The Sonoma County Fair plans to build a $3-million turf course by 2004 in hopes of enhancing its summer racing schedule. But the longtime leading trainer on the Northern California circuit said it wouldn't affect his plans.
"It won't change what I do because the turf races that will go there won't be for allowance horses," Jerry Hollendorfer said. "They will be the lower-level races."
For the past two summers, Hollendorfer said he has taken about 55 horses to Arlington Park in Illinois. A major reason, he said, is they can compete in allowance- and stakes-level turf races. At his home base in the San Francisco Bay Area, the summer months mean the fair circuit.
A turf course, though, could provide an alternative to horsemen planning to ship elsewhere for the brief period the Sonoma County Fair is open for racing, officials said. Other horsemen have suggested turf racing at one or a few of the Northern California fairs would help the racing program.
Santa Rosa, which has live racing for 12 days in late July and early August, would be the first among the county fairs in Northern California to install a turf course. The proposal is to be aired Jan. 7 before the Sonoma County Board of Supervisors.
The facility currently has a one-mile main track with a popular nine-hole golf course in the infield. The turf course would be constructed inside of the main track and require only a minor reconfiguration of the golf layout.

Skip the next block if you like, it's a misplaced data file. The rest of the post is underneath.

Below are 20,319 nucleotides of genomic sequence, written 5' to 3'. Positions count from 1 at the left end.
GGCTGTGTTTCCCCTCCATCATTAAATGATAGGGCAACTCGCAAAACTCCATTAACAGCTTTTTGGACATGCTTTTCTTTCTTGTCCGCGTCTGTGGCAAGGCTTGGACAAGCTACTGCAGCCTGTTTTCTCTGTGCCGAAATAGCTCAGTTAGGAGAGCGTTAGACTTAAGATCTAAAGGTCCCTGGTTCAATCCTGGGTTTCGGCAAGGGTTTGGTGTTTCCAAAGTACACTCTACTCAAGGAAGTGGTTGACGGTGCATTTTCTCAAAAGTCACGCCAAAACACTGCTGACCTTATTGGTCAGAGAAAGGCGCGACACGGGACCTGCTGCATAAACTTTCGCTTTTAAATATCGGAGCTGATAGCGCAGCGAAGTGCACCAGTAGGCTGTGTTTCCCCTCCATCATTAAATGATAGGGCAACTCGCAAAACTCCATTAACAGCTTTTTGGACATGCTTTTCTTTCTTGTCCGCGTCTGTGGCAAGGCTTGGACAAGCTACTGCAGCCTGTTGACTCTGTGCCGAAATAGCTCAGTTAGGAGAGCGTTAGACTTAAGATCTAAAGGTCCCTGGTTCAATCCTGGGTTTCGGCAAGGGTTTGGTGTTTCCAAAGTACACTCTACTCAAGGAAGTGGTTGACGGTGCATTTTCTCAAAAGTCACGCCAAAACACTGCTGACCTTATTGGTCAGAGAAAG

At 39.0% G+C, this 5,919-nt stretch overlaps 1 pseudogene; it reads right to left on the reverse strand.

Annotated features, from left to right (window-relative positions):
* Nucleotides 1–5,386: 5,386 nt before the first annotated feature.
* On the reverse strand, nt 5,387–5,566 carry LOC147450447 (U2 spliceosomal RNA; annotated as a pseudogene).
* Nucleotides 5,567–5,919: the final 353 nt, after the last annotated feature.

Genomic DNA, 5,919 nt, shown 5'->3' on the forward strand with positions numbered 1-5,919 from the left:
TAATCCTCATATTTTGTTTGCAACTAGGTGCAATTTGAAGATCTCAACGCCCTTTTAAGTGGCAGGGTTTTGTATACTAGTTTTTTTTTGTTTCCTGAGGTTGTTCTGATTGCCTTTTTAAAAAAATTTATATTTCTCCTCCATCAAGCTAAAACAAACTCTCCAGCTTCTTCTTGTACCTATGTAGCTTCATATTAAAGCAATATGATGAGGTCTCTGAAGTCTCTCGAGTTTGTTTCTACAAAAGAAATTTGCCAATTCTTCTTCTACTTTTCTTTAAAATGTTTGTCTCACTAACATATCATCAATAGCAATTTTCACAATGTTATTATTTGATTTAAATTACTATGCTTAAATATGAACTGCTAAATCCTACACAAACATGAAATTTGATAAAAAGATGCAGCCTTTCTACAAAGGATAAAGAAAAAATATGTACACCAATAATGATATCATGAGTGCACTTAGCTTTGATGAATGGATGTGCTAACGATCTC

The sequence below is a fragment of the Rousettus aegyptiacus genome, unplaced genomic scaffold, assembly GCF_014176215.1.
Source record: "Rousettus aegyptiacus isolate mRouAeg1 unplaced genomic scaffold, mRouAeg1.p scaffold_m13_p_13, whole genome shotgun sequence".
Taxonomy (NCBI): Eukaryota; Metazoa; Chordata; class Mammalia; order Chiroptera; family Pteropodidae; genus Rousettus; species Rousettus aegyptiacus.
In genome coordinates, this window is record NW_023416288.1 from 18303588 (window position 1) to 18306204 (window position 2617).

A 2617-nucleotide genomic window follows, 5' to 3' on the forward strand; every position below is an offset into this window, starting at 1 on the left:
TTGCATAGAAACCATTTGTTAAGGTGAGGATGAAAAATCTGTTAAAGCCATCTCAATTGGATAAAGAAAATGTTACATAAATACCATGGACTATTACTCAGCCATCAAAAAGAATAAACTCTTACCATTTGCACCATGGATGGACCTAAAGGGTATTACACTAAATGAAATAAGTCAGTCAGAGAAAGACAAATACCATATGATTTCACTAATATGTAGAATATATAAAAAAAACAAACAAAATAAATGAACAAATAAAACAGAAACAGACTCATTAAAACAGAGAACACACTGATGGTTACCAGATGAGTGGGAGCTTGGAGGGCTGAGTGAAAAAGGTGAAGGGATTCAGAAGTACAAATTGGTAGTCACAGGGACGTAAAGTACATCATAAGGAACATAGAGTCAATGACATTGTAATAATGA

The Santa Rosa meet is probably the most successful in Northern California. It accounted for 41% of the Sonoma County Fair's $8.2 million in revenue. But like the rest of the circuit, it is struggling to keep its place. The track reported a 2% decline in attendance and a 5% decrease in live handle this past season. Meet officials began serious discussion of a turf course during the summer.
Jim Moore, Sonoma County fair manager, is on vacation and could not be reached for comment. He told the Santa Rosa Press Democrat that unless things change, the downward spiral will continue.
"There is so much fair racing available these days that to stay competitive, you have to take things up a notch," Moore said. "Even though the new turf course may not result in a whole lot more revenue right now, we feel this will establish the fair as a substantial entity and hopefully guarantee our long-term existence."
The fair proposed to pay for half of the construction through its capital improvement fund and finance the rest.